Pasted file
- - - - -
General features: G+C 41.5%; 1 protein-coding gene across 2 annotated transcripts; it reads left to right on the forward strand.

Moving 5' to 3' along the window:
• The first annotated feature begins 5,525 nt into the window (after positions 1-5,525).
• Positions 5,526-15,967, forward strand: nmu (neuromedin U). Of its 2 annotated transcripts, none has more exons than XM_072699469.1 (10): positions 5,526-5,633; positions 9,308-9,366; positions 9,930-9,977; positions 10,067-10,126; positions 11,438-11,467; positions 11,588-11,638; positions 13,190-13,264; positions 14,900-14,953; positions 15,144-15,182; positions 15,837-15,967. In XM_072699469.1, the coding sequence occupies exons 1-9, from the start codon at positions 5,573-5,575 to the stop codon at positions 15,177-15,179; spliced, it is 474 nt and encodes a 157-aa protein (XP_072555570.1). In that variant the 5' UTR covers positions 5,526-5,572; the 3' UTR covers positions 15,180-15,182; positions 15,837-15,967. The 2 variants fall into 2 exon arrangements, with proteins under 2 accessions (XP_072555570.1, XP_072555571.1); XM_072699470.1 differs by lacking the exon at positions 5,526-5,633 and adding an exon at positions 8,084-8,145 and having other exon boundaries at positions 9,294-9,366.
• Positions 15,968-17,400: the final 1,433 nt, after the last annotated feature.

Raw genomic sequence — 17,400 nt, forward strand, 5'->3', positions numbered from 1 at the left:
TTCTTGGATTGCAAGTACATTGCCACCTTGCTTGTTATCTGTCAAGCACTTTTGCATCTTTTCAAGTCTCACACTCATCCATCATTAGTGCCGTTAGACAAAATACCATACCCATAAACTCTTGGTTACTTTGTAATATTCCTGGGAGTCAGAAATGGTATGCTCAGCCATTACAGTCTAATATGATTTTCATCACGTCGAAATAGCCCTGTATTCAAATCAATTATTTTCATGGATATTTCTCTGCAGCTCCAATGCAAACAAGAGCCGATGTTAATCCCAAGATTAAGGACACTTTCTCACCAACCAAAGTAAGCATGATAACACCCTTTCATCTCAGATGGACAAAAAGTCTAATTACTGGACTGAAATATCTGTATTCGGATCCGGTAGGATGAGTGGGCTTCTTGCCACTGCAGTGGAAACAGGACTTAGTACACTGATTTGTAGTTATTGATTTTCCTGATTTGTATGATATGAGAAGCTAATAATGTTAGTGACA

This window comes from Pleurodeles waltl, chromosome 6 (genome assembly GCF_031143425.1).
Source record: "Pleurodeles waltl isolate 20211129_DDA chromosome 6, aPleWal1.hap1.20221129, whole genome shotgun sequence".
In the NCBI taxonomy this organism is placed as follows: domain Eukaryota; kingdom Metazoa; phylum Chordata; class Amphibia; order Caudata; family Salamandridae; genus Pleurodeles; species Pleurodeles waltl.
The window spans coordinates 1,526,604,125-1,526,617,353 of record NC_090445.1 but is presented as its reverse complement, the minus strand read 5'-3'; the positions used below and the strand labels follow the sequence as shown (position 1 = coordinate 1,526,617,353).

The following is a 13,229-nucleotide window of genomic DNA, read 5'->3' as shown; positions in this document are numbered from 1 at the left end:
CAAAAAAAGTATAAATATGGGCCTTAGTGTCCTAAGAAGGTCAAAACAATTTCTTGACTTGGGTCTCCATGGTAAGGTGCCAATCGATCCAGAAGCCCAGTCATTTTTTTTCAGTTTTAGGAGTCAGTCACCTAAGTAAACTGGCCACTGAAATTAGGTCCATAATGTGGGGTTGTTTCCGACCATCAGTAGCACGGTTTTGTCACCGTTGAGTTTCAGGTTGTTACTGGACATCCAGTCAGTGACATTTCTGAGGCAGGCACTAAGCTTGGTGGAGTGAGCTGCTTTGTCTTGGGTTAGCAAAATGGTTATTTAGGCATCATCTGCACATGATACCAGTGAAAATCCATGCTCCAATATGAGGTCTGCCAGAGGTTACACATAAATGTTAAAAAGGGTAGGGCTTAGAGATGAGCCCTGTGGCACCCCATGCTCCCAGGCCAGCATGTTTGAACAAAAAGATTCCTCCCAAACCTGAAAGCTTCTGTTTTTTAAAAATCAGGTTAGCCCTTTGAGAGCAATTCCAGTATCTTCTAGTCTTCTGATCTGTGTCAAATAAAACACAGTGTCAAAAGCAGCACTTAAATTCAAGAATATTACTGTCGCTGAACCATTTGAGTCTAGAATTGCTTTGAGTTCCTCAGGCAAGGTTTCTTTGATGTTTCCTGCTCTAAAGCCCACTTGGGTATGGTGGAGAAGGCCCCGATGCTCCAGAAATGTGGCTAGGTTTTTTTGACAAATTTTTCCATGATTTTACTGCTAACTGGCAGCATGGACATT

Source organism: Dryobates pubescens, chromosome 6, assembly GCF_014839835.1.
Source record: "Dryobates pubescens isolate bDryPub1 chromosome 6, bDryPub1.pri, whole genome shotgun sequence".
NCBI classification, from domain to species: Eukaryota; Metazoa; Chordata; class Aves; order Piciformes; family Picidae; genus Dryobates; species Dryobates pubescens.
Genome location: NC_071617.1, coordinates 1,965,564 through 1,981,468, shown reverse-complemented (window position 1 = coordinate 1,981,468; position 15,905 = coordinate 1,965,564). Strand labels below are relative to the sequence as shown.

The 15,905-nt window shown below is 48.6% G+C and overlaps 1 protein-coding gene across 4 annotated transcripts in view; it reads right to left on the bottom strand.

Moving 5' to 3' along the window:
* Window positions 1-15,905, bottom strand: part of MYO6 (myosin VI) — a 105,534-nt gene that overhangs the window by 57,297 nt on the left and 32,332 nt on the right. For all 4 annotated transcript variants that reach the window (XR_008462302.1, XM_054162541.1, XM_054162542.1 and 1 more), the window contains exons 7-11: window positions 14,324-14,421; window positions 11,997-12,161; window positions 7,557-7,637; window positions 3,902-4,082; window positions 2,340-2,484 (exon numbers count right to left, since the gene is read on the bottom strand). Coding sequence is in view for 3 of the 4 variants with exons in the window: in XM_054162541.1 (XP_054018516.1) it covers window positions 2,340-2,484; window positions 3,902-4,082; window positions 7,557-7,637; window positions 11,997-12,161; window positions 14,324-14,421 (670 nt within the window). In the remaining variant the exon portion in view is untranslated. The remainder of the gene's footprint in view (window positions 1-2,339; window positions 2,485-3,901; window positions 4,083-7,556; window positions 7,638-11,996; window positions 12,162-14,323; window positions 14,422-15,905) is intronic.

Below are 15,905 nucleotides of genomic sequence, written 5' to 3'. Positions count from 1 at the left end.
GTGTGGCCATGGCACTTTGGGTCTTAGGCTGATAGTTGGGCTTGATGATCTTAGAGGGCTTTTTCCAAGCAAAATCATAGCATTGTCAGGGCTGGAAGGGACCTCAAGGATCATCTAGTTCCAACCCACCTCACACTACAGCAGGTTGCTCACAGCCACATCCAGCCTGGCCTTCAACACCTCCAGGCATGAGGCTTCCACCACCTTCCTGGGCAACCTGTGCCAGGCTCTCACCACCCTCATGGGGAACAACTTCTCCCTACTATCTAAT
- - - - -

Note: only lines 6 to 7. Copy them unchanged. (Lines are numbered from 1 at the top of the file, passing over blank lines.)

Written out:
Raw genomic sequence — 17,400 nt, forward strand, 5'->3', positions numbered from 1 at the left:
TTCTTGGATTGCAAGTACATTGCCACCTTGCTTGTTATCTGTCAAGCACTTTTGCATCTTTTCAAGTCTCACACTCATCCATCATTAGTGCCGTTAGACAAAATACCATACCCATAAACTCTTGGTTACTTTGTAATATTCCTGGGAGTCAGAAATGGTATGCTCAGCCATTACAGTCTAATATGATTTTCATCACGTCGAAATAGCCCTGTATTCAAATCAATTATTTTCATGGATATTTCTCTGCAGCTCCAATGCAAACAAGAGCCGATGTTAATCCCAAGATTAAGGACACTTTCTCACCAACCAAAGTAAGCATGATAACACCCTTTCATCTCAGATGGACAAAAAGTCTAATTACTGGACTGAAATATCTGTATTCGGATCCGGTAGGATGAGTGGGCTTCTTGCCACTGCAGTGGAAACAGGACTTAGTACACTGATTTGTAGTTATTGATTTTCCTGATTTGTATGATATGAGAAGCTAATAATGTTAGTGACA